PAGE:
\displaystyle S_m=\binom{n}{m} \frac{(n-m)!}{n!}=\frac{1}{m!}

Using the formula for the union of n events, we have:

\displaystyle P[\bigcup_{m=1}^{n} E_m]=1-\frac{1}{2!}+\frac{1}{3!}- \cdots + (-1)^{n+1}\frac{1}{n!}

\displaystyle 1-P[\bigcup_{m=1}^{n} E_m]=1-1+\frac{1}{2!}-\frac{1}{3!}+ \cdots + (-1)^{n}\frac{1}{n!}

Note that the left hand side of the above is the first n+1 terms of the expansion of e^{-1}. Thus we have:

\displaystyle \lim_{n \rightarrow \infty}P[\bigcup_{m=1}^{n} E_m]=\lim_{n \rightarrow \infty}\biggl(1-\frac{1}{2!}+\frac{1}{3!}- \cdots + (-1)^{n+1}\frac{1}{n!}\biggr)

=1-e^{-1}=0.632121

The above limit converges quite rapidly. Let P_n=P[\bigcup_{m=1}^{n} E_m]. The following matrix shows the first several terms of this limit.

\displaystyle \begin{pmatrix} n&P_n \\{2}&0.50000 \\{3}&0.66667 \\{4}&0.62500 \\{5}&0.63333 \\{6}&0.63194 \\{7}&0.63214 \\{8}&0.63212\end{pmatrix}

Sketch of proof
We now discuss the union formula:

P[E_1 \cup E_2 \cup \cdots \cup E_n]=\sum \limits_{m=1}^{n} (-1)^{m+1} \thinspace S_m

The key idea is that any sample point in the union E_1 \cup \cdots \cup E_n is counted exactly one time in the right hand side of the formula. Suppose that a sample point is in exactly t events E_{i(1)}, \cdots E_{i(t)}. Then the following shows the number of times the sample point is counted in each expression:

\displaystyle \sum \limits_{m=1}^{n}P[E_m] \ \ \ \ \ \ \ \ \ \ \ \ \ \ \ \ \ \ \ \ \ \ \ \ \ \ \ t times

\displaystyle \sum \limits_{a<b}P[E_a \cap E_b] \ \ \ \ \ \ \ \ \ \ \ \ \ \ \ \ \ \binom{t}{2} times

\displaystyle \sum \limits_{a<b<c}P[E_a \cap E_b \cap E_c] \ \ \ \ \ \ \ \ \ \binom{t}{3} times and so on

Thus the sample point in question will be counted exactly H times in the right hand side of the formula.

\displaystyle H=\binom{t}{1}-\binom{t}{2}+\binom{t}{3}- \cdots + (-1)^{t+1}\binom{t}{t}

The following is the derivation that H=1.

\displaystyle 0=(1-1)^t=\sum \limits_{a=0}^{t} \binom{t}{a}(-1)^{a}(1)^{t-a}=\binom{t}{0}-\binom{t}{1}+\binom{t}{2}+ \cdots +(-1)^t \binom{t}{t}

\displaystyle 1=\binom{k}{0}=\binom{t}{1}-\binom{t}{2}- \cdots +(-1)^{t+1} \binom{t}{t}=H

The capture-recapture method

The capture-recapture method is one of the methods for estimating the size of wildlife populations and is based on the hypergeometric distribution. Recall that the hypergeometric distribution is a three-parameter family of discrete distributions and one of the parameters, denoted by N in this post, is the size of the population. We show that the estimate for the parameter N that is obtained from the capture-recapture method is the value of the parameter N that makes the observed data “more likely” than any other possible values of N. Thus, the capture-recapture method produces the maximum likelihood estimate of the population size parameter N of the hypergeometric distribution.

Let’s start with an example. In order to estimate the size of the population of bluegills (a species of fresh water fish) in a small lake in Missouri, a total of w=250 bluegills are captured and tagged and then released. After allowing sufficient time for the tagged fish to disperse, a sample of n=150 bluegills were caught. It was found that y=16 bluegills in the sample were tagged. Estimate the size of the bluegill population in this lake.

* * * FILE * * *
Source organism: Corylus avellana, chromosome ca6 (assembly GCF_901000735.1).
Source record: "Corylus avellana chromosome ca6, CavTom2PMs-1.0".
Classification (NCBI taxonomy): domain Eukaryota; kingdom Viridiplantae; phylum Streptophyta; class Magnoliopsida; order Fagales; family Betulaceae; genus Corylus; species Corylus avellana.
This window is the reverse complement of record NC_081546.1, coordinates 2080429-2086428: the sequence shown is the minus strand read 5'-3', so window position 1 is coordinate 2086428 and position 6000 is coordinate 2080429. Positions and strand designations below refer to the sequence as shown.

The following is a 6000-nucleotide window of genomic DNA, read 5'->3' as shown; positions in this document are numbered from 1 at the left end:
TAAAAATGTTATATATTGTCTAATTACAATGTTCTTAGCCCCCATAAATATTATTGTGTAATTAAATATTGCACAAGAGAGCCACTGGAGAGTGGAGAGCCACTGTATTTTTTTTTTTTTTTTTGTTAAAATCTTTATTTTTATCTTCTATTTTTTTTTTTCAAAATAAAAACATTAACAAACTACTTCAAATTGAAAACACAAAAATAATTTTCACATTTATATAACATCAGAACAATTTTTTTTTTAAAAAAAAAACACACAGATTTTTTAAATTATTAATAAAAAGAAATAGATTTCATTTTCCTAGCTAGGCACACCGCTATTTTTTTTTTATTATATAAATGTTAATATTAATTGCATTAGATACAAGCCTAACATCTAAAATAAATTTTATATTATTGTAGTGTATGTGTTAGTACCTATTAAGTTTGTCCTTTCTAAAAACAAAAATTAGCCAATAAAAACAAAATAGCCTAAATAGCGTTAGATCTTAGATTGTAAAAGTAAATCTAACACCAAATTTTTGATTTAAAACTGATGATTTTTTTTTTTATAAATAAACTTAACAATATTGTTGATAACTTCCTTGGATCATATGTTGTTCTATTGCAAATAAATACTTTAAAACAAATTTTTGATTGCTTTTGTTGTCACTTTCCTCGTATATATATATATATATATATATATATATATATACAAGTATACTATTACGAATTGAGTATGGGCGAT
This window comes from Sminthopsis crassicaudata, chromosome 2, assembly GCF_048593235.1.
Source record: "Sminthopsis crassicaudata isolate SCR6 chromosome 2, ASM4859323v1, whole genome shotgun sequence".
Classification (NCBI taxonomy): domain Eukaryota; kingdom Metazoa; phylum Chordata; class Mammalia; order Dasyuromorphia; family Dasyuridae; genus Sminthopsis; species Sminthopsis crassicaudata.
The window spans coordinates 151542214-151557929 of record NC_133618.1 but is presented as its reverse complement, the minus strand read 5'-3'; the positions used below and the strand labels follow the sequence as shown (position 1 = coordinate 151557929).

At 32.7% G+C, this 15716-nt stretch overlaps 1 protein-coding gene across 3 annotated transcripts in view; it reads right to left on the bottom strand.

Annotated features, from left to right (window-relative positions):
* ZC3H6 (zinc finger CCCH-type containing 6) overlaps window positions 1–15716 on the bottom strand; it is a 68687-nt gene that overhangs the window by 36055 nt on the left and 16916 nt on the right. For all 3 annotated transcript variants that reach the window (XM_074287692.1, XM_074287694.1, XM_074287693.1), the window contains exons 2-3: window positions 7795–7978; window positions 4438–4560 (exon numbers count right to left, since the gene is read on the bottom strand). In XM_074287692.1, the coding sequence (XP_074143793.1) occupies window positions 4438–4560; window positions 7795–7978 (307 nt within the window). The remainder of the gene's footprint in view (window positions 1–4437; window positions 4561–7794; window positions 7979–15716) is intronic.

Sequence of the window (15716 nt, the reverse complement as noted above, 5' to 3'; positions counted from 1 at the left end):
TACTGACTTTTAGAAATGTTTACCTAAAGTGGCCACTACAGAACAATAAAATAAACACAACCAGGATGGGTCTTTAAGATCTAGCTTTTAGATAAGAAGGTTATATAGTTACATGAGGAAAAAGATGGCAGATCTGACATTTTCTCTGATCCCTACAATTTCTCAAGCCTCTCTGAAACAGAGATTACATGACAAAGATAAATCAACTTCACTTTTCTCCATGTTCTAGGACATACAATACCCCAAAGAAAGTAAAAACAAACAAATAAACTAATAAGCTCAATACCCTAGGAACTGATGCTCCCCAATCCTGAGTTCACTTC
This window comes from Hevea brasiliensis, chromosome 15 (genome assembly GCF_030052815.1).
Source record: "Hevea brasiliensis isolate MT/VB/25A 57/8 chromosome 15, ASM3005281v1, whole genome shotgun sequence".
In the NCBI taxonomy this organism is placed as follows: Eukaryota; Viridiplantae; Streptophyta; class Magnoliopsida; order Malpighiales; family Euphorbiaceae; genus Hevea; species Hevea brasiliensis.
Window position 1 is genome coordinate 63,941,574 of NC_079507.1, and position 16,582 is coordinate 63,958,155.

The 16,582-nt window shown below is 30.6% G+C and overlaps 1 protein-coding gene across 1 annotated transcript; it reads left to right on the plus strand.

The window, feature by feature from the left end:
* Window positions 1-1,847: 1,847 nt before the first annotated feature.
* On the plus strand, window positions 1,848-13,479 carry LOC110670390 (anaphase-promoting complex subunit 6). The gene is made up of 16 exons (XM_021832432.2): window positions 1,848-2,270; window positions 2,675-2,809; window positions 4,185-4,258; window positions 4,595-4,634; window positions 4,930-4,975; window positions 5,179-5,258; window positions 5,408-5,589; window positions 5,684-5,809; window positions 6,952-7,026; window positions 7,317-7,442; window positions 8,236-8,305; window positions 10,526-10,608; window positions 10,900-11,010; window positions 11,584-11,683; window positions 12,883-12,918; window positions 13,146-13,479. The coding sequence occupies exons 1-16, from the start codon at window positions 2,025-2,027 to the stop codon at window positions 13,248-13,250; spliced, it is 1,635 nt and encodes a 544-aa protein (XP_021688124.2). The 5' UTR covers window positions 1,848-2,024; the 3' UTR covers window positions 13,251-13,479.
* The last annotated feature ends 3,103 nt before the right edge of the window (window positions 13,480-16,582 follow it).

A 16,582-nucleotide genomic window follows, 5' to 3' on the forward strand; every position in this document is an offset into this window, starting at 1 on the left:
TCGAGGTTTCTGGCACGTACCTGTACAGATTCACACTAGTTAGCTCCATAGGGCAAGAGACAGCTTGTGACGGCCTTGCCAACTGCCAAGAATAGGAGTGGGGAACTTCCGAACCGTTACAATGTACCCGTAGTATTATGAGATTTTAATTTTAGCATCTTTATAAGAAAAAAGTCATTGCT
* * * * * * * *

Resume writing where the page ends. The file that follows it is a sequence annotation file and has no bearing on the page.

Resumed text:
Let N be the size of the bluegill population in this lake. The population proportion of the tagged bluegills is \frac{w}{N}. The sample proportion of the tagged bluegills is \frac{y}{n}. In the capture-recapture method, the population proportion and the sample proportion are set equaled. Then we solve for N.

\displaystyle \frac{w}{N}=\frac{y}{n} \Rightarrow N=\frac{w n}{y}=\frac{250(150)}{16}=2343.75=2343

Now, the connection to the hypergeometric distribution. After w=250 bluegills were captured, tagged and released, the population is separated into two distinct classes, tagged and non-tagged. When a sample of n=150 bluegills were selected without replacement, we let Y be the number of bluegills in the sample that were tagged. The distribution of Y is the hypergeometric distribution. The following is the probability function of Y.

\displaystyle P[Y=y]=\frac{\binom{w}{y} \thinspace \binom{N-w}{n-y}}{\binom{N}{n}}

In the hypergeometric distribution described here, the parameters w and n are known (w=250 and n=150). We now show that the estimate of N=2343 is the estimate that makes the observed value of y=16 “most likely” (i.e. the estimate of N=2343 is a maximum likelihood estimate of N). To show this, we consider the ratio of the hypergeometric probabilities for two successive values of N.

\displaystyle \frac{P(N)}{P(N-1)}=\frac{(N-w)(N-n)}{N(N-w-n+y)}

where \displaystyle P(N)=\frac{\binom{w}{y} \thinspace \binom{N-w}{n-y}}{\binom{N}{n}} and \displaystyle P(N-1)=\frac{\binom{w}{y} \thinspace \binom{N-1-w}{n-y}}{\binom{N-1}{n}}

Note that 1<\frac{P(N)}{P(N-1)} or P(N-1)<P(N) if and only if the following holds:

\displaystyle N(N-w-n+y)<(N-w)(N-n)

\displaystyle N<\frac{w n}{y}

Note that \frac{w n}{y} is the estimate from the capture-recapture method. It is also an upper bound for the population size N such that the probability P(N) is greater than P(N-1). This implies that the maximum likelihood estimate of N is achieved when the estimate is \hat{N}=\frac{w n}{y}.

As an illustration, we compute the probabilities \displaystyle P(N)=\frac{\binom{250}{16} \thinspace \binom{N-250}{150-16}}{\binom{N}{150}} for several values of N above and below N=2343. The following matrix illustrates that the maximum likelihood is achieved at N=2343.

\displaystyle \begin{pmatrix} N&P(N) \\{2340}&0.1084918 \\{2341}&0.1084929 \\{2342}&0.1084935 \\{2343}&0.1084938 \\{2344}&0.1084937 \\{2345}&0.1084933 \\{2346}&0.1084924\end{pmatrix}